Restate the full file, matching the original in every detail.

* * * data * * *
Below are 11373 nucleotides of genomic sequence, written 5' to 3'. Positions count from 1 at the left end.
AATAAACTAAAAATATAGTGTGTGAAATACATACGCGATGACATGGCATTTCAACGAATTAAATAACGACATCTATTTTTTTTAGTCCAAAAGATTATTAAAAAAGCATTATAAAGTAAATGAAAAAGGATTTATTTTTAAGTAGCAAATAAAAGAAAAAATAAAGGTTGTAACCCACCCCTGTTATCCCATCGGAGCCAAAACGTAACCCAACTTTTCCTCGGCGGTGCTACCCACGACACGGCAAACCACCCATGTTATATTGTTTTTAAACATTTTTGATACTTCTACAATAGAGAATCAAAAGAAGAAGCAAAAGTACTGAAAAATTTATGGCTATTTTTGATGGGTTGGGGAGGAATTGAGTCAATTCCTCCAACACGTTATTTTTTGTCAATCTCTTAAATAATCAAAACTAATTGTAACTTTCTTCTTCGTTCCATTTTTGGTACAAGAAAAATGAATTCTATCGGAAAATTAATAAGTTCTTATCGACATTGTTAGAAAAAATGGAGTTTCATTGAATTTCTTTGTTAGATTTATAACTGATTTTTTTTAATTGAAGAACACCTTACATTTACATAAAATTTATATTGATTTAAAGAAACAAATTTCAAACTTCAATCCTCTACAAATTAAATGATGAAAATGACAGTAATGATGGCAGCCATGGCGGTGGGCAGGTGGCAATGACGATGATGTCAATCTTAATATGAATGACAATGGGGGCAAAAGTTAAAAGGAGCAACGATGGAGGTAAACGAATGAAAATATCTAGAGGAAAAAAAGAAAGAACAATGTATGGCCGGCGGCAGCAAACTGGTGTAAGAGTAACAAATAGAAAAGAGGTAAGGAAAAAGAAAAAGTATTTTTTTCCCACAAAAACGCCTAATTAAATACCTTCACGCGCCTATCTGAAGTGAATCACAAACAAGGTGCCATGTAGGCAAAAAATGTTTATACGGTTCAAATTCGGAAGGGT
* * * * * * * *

Below are 11373 nucleotides of genomic sequence, written 5' to 3'. Positions count from 1 at the left end.
AATAAACTAAAAATATAGTGTGTGAAATACATACGCGATGACATGGCATTTCAACGAATTAAATAACGACATCTATTTTTTTTAGTCCAAAAGATTATTAAAAAAGCATTATAAAGTAAATGAAAAAGGATTTATTTTTAAGTAGCAAATAAAAGAAAAAATAAAGGTTGTAACCCACCCCTGTTATCCCATCGGAGCCAAAACGTAACCCAACTTTTCCTCGGCGGTGCTACCCACGACACGGCAAACCACCCATGTTATATTGTTTTTAAACATTTTTGATACTTCTACAATAGAGAATCAAAAGAAGAAGCAAAAGTACTGAAAAATTTATGGCTATTTTTGATGGGTTGGGGAGGAATTGAGTCAATTCCTCCAACACGTTATTTTTTGTCAATCTCTTAAATAATCAAAACTAATTGTAACTTTCTTCTTCGTTCCATTTTTGGTACAAGAAAAATGAATTCTATCGGAAAATTAATAAGTTCTTATCGACATTGTTAGAAAAAATGGAGTTTCATTGAATTTCTTTGTTAGATTTATAACTGATTTTTTTTAATTGAAGAACACCTTACATTTACATAAAATTTATATTGATTTAAAGAAACAAATTTCAAACTTCAATCCTCTACAAATTAAATGATGAAAATGACAGTAATGATGGCAGCCATGGCGGTGGGCAGGTGGCAATGACGATGATGTCAATCTTAATATGAATGACAATGGGGGCAAAAGTTAAAAGGAGCAACGATGGAGGTAAACGAATGAAAATATCTAGAGGAAAAAAAGAAAGAACAATGTATGGCCGGCGGCAGCAAACTGGTGTAAGAGTAACAAATAGAAAAGAGGTAAGGAAAAAGAAAAAGTATTTTTTTCCCACAAAAACGCCTAATTAAATACCTTCACGCGCCTATCTGAAGTGAATCACAAACAAGGTGCCATGTAGGCAAAAAATGTTTATACGGTTCAAATTCGGAAGGGT